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by [?]

The letter was typewritten, which was not unusual. It was unsigned, which was unusual. It enclosed an American bill—fifty dollars. It did not seem in the least like any letter she had ever had from her husband, or any letter she could imagine him writing. But a strange, cold feeling was creeping over her, like a flood rising around a house.

She utterly refused to admit the ideas which began to bob and push about outside her mind, and to force themselves in. Yet under the pressure of these repudiated thoughts she went downstairs and brought up the other letter—the letter to Gerta. She laid them side by side on a smooth dark space on the table; marched to the piano and played, with stern precision, refusing to think, till the girl came back. When she came in, Mrs Marroner rose quietly and came to the table. ‘Here is a letter for you,’ she said.

The girl stepped forward eagerly, saw the two lying together there, hesitated, and looked at her mistress.

‘Take yours, Gerta. Open it, please.’

The girl turned frightened eyes upon her.

‘I want you to read it, here,’ said Mrs Marroner.

‘Oh, ma’am—No! Please don’t make me!’

‘Why not?’

There seemed to be no reason at hand, and Gerta flushed more deeply and opened her letter. It was long; it was evidently puzzling to her; it began ‘My dear wife.’ She read it slowly.

‘Are you sure it is your letter?’ asked Mrs Marroner. ‘Is not this one yours? Is not that one—mine?’

She held out the other letter to her.

‘It is a mistake,’ Mrs Marroner went on, with a hard quietness. She had lost her social bearings somehow, lost her usual keen sense of the proper thing to do. This was not life; this was a nightmare.

‘Do you not see? Your letter was put in my envelope and my letter was put in your envelope. Now we understand it.’

But poor Gerta had no antechamber to her mind, no trained forces to preserve order while agony entered. The thing swept over her, resistless, overwhelming. She cowered before the outraged wrath she expected; and from some hidden cavern that wrath arose and swept over her in pale flame.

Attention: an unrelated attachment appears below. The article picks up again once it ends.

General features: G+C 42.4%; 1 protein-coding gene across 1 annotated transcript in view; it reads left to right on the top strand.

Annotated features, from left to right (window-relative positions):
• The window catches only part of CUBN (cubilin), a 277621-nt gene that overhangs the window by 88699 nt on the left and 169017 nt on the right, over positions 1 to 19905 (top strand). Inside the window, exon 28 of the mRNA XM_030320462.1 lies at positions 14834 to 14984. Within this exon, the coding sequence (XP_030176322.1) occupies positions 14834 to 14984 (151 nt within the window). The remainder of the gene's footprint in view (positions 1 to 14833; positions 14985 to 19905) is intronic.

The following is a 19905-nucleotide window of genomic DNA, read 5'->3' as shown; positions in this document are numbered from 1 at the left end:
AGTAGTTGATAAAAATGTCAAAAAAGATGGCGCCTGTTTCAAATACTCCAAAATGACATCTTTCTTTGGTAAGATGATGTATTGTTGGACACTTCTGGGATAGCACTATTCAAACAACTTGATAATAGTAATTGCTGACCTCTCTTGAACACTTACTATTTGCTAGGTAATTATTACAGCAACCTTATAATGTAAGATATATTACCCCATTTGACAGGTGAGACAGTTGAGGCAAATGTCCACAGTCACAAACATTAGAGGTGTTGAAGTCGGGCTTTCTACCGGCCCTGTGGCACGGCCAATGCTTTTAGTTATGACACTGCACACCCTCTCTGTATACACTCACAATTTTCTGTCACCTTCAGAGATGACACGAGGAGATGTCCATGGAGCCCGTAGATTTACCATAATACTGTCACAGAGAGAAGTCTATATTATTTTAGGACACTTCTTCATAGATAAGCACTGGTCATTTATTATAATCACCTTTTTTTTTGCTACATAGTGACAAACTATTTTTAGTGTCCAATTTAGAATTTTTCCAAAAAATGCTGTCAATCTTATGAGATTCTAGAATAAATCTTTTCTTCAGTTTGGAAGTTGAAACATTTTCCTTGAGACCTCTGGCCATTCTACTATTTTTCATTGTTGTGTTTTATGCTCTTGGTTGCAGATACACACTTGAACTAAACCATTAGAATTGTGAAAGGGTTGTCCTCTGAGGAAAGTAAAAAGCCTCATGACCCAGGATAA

‘Go and pack your trunk,’ said Mrs Marroner. ‘You will leave my house tonight. Here is your money.’

She laid down the fifty-dollar bill. She put with it a month’s wages. She had no shadow of pity for those anguished eyes, those tears which she heard drop on the floor.

‘Go to your room and pack,’ said Mrs Marroner. And Gerta, always obedient, went.

Then Mrs Marroner went to hers, and spent a time she never counted, lying on her face on the bed.

But the training of the twenty-eight years which had elapsed before her marriage; the life at college, both as student and teacher; the independent growth which she had made, formed a very different background for grief from that in Gerta’s mind.

After a while Mrs Marroner arose. She administered to herself a hot bath, a cold shower, a vigorous rubbing. ‘Now I can think,’ she said.

First she regretted the sentence of instant banishment. She went upstairs to see if it had been carried out. Poor Gerta! The tempest of her agony had worked itself out at last as in a child, and left her sleeping, the pillow wet, the lips still grieving, a big sob shuddering itself off now and then.

Mrs Marroner stood and watched her, and as she watched she considered the helpless sweetness of the face; the defenseless, unformed character; the docility and habit of obedience which made her so attractive—and so easily a victim. Also she thought of the mighty force which had swept over her; of the great process now working itself out through her; of how pitiful and futile seemed any resistance she might have made.

She softly returned to her own room, made up a little fire, and sat by it, ignoring her feelings now, as she had before ignored her thoughts.